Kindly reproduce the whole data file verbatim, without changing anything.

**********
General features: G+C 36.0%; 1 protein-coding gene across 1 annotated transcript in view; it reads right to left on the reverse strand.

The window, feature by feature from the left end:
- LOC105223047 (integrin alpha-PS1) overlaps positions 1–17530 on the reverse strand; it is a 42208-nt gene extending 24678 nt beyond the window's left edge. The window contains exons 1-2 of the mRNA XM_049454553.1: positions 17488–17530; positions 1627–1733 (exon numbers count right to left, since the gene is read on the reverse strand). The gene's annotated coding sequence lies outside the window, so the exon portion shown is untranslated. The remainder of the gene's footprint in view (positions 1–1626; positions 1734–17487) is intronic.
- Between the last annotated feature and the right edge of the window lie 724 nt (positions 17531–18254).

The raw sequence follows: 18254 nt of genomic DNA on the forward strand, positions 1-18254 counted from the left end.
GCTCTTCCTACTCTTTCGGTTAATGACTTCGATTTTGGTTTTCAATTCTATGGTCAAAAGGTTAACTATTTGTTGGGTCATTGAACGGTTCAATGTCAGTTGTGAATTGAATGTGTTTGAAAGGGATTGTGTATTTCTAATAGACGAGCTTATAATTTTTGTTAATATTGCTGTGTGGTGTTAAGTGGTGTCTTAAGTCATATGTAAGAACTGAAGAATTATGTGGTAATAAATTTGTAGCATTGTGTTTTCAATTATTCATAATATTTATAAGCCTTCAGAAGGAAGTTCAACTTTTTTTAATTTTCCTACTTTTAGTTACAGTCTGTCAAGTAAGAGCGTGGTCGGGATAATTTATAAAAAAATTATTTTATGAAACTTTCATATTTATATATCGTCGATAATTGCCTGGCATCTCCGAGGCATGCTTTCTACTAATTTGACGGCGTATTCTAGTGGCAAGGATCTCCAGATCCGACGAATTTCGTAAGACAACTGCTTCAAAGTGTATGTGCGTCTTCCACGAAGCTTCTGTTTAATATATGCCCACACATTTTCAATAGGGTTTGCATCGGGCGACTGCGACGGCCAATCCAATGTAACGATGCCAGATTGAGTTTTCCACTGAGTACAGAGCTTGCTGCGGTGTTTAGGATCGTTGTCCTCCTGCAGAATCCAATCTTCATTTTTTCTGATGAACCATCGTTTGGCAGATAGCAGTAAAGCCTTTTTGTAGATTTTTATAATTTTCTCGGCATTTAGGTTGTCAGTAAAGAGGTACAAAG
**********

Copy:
General features: G+C 36.0%; 1 protein-coding gene across 1 annotated transcript in view; it reads right to left on the reverse strand.

The window, feature by feature from the left end:
- LOC105223047 (integrin alpha-PS1) overlaps positions 1–17530 on the reverse strand; it is a 42208-nt gene extending 24678 nt beyond the window's left edge. The window contains exons 1-2 of the mRNA XM_049454553.1: positions 17488–17530; positions 1627–1733 (exon numbers count right to left, since the gene is read on the reverse strand). The gene's annotated coding sequence lies outside the window, so the exon portion shown is untranslated. The remainder of the gene's footprint in view (positions 1–1626; positions 1734–17487) is intronic.
- Between the last annotated feature and the right edge of the window lie 724 nt (positions 17531–18254).

The raw sequence follows: 18254 nt of genomic DNA on the forward strand, positions 1-18254 counted from the left end.
GCTCTTCCTACTCTTTCGGTTAATGACTTCGATTTTGGTTTTCAATTCTATGGTCAAAAGGTTAACTATTTGTTGGGTCATTGAACGGTTCAATGTCAGTTGTGAATTGAATGTGTTTGAAAGGGATTGTGTATTTCTAATAGACGAGCTTATAATTTTTGTTAATATTGCTGTGTGGTGTTAAGTGGTGTCTTAAGTCATATGTAAGAACTGAAGAATTATGTGGTAATAAATTTGTAGCATTGTGTTTTCAATTATTCATAATATTTATAAGCCTTCAGAAGGAAGTTCAACTTTTTTTAATTTTCCTACTTTTAGTTACAGTCTGTCAAGTAAGAGCGTGGTCGGGATAATTTATAAAAAAATTATTTTATGAAACTTTCATATTTATATATCGTCGATAATTGCCTGGCATCTCCGAGGCATGCTTTCTACTAATTTGACGGCGTATTCTAGTGGCAAGGATCTCCAGATCCGACGAATTTCGTAAGACAACTGCTTCAAAGTGTATGTGCGTCTTCCACGAAGCTTCTGTTTAATATATGCCCACACATTTTCAATAGGGTTTGCATCGGGCGACTGCGACGGCCAATCCAATGTAACGATGCCAGATTGAGTTTTCCACTGAGTACAGAGCTTGCTGCGGTGTTTAGGATCGTTGTCCTCCTGCAGAATCCAATCTTCATTTTTTCTGATGAACCATCGTTTGGCAGATAGCAGTAAAGCCTTTTTGTAGATTTTTATAATTTTCTCGGCATTTAGGTTGTCAGTAAAGAGGTACAAAG